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Teprotumumab: An eye-opening advance for pretibial myxedema?

DII small banner By Warren R. Heymann, MD
May 8, 2017

pretibial myxedema
Histologic images of PME. (A, Hematoxylin-eosin stain; original magnification, ×40. B, Colloidal iron stain; original magnification, ×100.)
Credit: JAAD
Having just completed the chapter on the treatment of pretibial myxedema (PTM, also known as thyroid dermopathy) for the upcoming 5th edition of Treatment of Skin Disease (which I edit with my esteemed colleagues Mark Lebwohl, John Berth-Jones, and Ian Coulson), I am amazed at how little progress there has been for this disorder since we published the first edition. The first-line treatments are still corticosteroids — high potency topical steroids (with our without occlusion) or intralesional steroid injections. Second-line treatment adds pentoxifylline. Third-line therapies, many of variable efficacies, include IVIG, octreotide, plasmapheresis with rituximab, cytotoxic agents, UVA1, radiation, and surgery. (1)

PTM occurs in 0.5–4.3% of patients with Graves disease and occasionally in Hashimoto’s thyroiditis. It usually appears after the onset of thyroid-associated ophthalmopathy (TAO). PTM can be classified into four morphologic variants: non-pitting edema, plaque, nodular, and elephantiasic forms. Histopathological features of PTM include epidermal hyperkeratosis, accumulation of glycosaminoglycans (GAG), predominantly hyaluronic acid in the dermis, and lymphocytic infiltration. The pathogenesis of PTM is unknown, but is likely a due to a combination of immunological, cellular, genetic and mechanical factors (2). Thyroid-stimulating hormone receptor antibodies are the principal autoantibodies for Graves disease, TAO and PTM. (2)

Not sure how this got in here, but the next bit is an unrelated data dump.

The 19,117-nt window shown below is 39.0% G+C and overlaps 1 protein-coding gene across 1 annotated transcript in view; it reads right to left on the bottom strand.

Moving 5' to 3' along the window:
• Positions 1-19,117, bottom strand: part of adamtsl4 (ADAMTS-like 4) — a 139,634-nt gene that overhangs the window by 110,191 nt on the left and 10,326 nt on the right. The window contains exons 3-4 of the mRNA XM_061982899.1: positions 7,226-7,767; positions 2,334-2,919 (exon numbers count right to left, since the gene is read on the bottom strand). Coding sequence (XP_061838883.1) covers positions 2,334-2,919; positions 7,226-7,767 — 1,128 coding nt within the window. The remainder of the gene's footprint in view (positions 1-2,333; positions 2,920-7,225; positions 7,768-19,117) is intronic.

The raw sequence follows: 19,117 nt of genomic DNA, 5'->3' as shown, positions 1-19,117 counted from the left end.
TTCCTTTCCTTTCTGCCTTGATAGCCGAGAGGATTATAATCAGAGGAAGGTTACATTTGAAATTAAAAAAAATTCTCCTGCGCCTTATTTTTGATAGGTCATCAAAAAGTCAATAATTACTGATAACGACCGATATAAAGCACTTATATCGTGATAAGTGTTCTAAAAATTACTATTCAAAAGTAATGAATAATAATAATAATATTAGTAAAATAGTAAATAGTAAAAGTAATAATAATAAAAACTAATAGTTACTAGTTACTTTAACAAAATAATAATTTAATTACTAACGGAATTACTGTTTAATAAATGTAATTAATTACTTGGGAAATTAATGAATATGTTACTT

Although some cases of PTM may be dramatic and debilitating, it is TAO that is of greatest concern. According to Weiler: “Thyroid eye disease is a complex autoimmune disease with the pathogenesis becoming more clearly understood; however, it is not completely comprehended. While the underlying molecular mechanism of thyroid eye disease is multifaceted, the activation of autoantibodies to thyroid stimulating hormone (TSH, thyrotropin) receptors (TSHR) seems to be the inciting event. In patients with Graves’ hyperthyroidism, there is an over-expression of TSHR in the retrobulbar tissue compared to controls, particularly in orbital fibroblasts, which are integral in the pathogenesis of thyroid eye disease. Upon activation, orbital fibroblasts proliferate and secrete pro-inflammatory cytokines and hydrophilic hyaluronan into the interstitial space. These processes result in a large osmotic pressure gradient in the orbit, leading to increased fluid accumulation between the muscle fibres.” (3)
Although TSHR is the main autoantigen for patients with TAO (and PTM), insulin-like growth factor-I receptor (IGF-IR), a tyrosine kinase receptor, has recently been proposed as a second antigen that participates in the pathogenesis of TAO. This theory based on its interactions with anti-IGF-IR antibodies generated in Graves disease, its apparent physical and functional complex formation with TSHR, and its involvement in TSHR post-receptor signaling. (4)